About 56% of rural households have not yet been electrified even though many of these households are willing to pay for electricity. Determined efforts should be made to ensure that the task of rural electrification for securing electricity access to all households and also ensuring that electricity reaches poor and marginal sections of the society at reasonable rates is completed within the next five years. India is using Renewable Sources of Energy like Hydel Energy, Wind Energy, and Solar Energy to electrify villages.
(ii) Reliable rural electrification system will aim at creating the following:
(a) Rural Electrification Distribution Backbone (REDB) with at least one 33/11 kv (or 66/11 kv) substation in every Block and more if required as per load, networked and connected appropriately to the state transmission system.
(b) Emanating from REDB would be supply feeders and one distribution transformer at least in every village settlement.
(c) Household Electrification from distribution transformer to connect every household on demand.
(d) Wherever above is not feasible (it is neither cost effective nor the optimal solution to provide grid connectivity) decentralized distributed generation facilities together with local distribution network would be provided so that every household gets access to electricity.
This would be done either through conventional or non-conventional methods of electricity generation whichever is more suitable and economical. Non-conventional sources of energy could be utilized even where grid connectivity exists provided it is found to be cost effective.
(e) Development of infrastructure would also cater for requirement of agriculture & other economic activities including irrigation pump sets, small and medium industries, khadi and village industries, cold chain and social services like health and education.
(iii) Particular attention would be given in household electrification to dalit bastis, tribal areas and other weaker sections.
(iv) Rural Electrification Corporation of India, a Government of India enterprise will be the nodal agency at Central Government level to implement the programme for giving access to electricity to all the households in next five years. Its role is being suitably enlarged to ensure timely implementation of rural electrification projects.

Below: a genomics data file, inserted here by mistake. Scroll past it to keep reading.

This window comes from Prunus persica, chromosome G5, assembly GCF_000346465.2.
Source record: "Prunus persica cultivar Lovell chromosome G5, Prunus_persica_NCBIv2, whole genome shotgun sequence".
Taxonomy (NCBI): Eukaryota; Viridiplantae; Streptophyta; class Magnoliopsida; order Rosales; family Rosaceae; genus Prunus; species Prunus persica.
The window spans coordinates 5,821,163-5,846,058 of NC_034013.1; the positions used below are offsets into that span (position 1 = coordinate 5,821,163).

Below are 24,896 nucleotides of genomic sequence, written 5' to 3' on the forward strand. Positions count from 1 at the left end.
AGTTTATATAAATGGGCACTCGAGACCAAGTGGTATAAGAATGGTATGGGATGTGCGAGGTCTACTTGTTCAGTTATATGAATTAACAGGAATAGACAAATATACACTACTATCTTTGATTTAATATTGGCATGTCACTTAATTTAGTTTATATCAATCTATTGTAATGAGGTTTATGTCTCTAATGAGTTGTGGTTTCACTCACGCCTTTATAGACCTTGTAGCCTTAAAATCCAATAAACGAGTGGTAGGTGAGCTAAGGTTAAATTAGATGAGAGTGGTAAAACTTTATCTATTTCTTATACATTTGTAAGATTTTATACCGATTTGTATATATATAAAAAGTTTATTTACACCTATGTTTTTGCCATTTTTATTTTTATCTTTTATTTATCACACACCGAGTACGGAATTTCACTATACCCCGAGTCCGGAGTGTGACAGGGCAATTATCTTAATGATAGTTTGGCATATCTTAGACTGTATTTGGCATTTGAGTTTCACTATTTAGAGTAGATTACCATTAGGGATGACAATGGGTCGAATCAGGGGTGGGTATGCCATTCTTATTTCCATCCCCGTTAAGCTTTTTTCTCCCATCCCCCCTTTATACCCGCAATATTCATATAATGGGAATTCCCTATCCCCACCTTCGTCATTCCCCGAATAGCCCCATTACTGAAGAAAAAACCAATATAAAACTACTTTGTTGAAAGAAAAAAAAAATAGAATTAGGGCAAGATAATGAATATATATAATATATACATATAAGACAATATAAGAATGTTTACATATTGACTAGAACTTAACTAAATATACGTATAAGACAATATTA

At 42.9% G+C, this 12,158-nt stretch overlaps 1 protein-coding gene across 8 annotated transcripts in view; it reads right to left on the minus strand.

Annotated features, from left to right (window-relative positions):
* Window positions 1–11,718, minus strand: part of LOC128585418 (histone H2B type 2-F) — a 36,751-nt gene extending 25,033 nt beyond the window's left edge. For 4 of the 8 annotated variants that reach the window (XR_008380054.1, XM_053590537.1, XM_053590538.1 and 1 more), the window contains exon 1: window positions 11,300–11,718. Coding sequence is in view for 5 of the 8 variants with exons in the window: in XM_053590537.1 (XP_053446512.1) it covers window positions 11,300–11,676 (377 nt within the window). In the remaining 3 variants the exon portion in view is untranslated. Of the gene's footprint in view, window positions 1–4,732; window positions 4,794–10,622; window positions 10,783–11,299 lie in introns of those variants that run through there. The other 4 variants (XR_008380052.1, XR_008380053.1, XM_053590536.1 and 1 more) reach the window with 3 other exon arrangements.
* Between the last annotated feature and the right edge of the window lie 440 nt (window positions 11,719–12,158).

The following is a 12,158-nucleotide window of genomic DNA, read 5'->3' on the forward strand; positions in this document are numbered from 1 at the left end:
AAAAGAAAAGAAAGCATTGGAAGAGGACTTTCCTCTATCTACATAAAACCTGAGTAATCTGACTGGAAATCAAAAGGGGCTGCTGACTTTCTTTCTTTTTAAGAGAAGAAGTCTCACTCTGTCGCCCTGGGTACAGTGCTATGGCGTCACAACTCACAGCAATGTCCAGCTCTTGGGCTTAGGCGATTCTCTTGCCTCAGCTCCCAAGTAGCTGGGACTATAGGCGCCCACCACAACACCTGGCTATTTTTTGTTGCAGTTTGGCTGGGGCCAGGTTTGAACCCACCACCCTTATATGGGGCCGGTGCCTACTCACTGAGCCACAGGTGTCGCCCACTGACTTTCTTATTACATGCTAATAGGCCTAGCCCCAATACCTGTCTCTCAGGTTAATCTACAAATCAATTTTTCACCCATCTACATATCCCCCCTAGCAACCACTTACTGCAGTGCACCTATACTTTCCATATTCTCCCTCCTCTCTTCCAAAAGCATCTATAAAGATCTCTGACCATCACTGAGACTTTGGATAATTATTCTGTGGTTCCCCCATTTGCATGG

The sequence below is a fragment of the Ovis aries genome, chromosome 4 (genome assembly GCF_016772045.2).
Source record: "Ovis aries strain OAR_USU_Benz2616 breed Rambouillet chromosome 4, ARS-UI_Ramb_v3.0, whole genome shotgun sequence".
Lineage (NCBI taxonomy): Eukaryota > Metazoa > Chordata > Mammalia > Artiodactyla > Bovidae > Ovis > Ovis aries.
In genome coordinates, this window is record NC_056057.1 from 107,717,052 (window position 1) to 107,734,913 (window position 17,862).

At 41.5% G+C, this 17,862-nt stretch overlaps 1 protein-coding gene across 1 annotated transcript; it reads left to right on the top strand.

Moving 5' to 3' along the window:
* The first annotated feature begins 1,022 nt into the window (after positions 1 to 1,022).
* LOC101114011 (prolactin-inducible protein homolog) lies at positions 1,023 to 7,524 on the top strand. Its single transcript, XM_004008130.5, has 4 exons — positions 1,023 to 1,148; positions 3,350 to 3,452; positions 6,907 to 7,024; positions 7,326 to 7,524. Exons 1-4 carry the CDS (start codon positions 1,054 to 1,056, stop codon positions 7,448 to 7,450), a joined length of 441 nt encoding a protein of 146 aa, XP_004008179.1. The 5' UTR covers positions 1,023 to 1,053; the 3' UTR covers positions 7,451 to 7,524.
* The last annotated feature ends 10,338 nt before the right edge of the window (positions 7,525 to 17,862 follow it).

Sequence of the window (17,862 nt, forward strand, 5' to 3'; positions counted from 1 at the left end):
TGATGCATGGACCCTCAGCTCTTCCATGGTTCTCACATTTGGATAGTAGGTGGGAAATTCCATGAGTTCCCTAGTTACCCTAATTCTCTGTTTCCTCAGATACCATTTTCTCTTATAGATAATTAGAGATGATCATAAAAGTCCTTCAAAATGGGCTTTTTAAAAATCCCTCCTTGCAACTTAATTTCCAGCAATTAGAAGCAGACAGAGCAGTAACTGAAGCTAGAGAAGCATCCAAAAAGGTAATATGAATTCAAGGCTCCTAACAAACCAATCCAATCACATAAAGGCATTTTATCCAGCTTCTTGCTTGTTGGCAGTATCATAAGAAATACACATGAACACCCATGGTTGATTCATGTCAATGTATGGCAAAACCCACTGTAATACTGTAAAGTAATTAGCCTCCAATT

(v) Targeted expansion in access to electricity for rural households in the desired timeframe can be achieved if the distribution licensees recover at least the cost of electricity and related O&M expenses from consumers, except for lifeline support to households below the poverty line who would need to be adequately subsidized. Subsidies should be properly targeted at the intended beneficiaries in the most efficient manner.
Government recognizes the need for providing necessary capital subsidy and soft long-term debt finances for investment in rural electrification as this would reduce the cost of supply in rural areas. Adequate funds would need to be made available for the same through the Plan process. Also commensurate organizational support would need to be created for timely implementation. The Central Government would assist the State Governments in achieving this.
(vi) Necessary institutional framework would need to be put in place not only to ensure creation of rural electrification infrastructure but also to operate and maintain supply system for securing reliable power supply to consumers. Responsibility of operation & maintenance and cost recovery could be discharged by utilities through appropriate arrangements with Panchayats, local authorities, NGOs and other franchisees etc.
(vii) The gigantic task of rural electrification requires appropriate cooperation among various agencies of the State Governments, Central Government and participation of the community. Education and awareness programmes would be essential for creating demand for electricity and for achieving the objective of effective community participation.
The electricity industry was restructured by the Electricity Act 2003, which unbundled the vertically integrated electricity supply utilities in each state of India into a transmission utility, and a number of generating and distribution utilities. Electricity Regulatory Commissions in each state set tariffs for electricity sales.
The Act also enables open access on the transmission system, allowing any consumer (with a load of greater than 1 MW) to buy electricity from any generator. Significantly, it also requires each Regulatory Commission to specify the minimum percentage of electricity that each distribution Utility must source from renewable energy sources.
The introduction of Availability based tariff has brought about stability to a great extent in the Indian transmission grids.
In India, about 6,00,000 km2 of waste land that is available and over 3,00,000 km2 is suitable for Jatropha cultivation. Once this plant is grown, it has a useful lifespan of several decades. During its life Jatropha requires very little water when compared to other cash crops. It is estimated that renewable and carbon neutral biomass resources of India can replace present consumption of all fossil fuels if used productively.
4. Wind Power Showcase:
Another major thrust area is in the wind energy harnessing. India is proving incentives to the foreign companies to invest in wind energy sector. Gujrat and Tamil Nadu are the leading states in wind energy harnessing.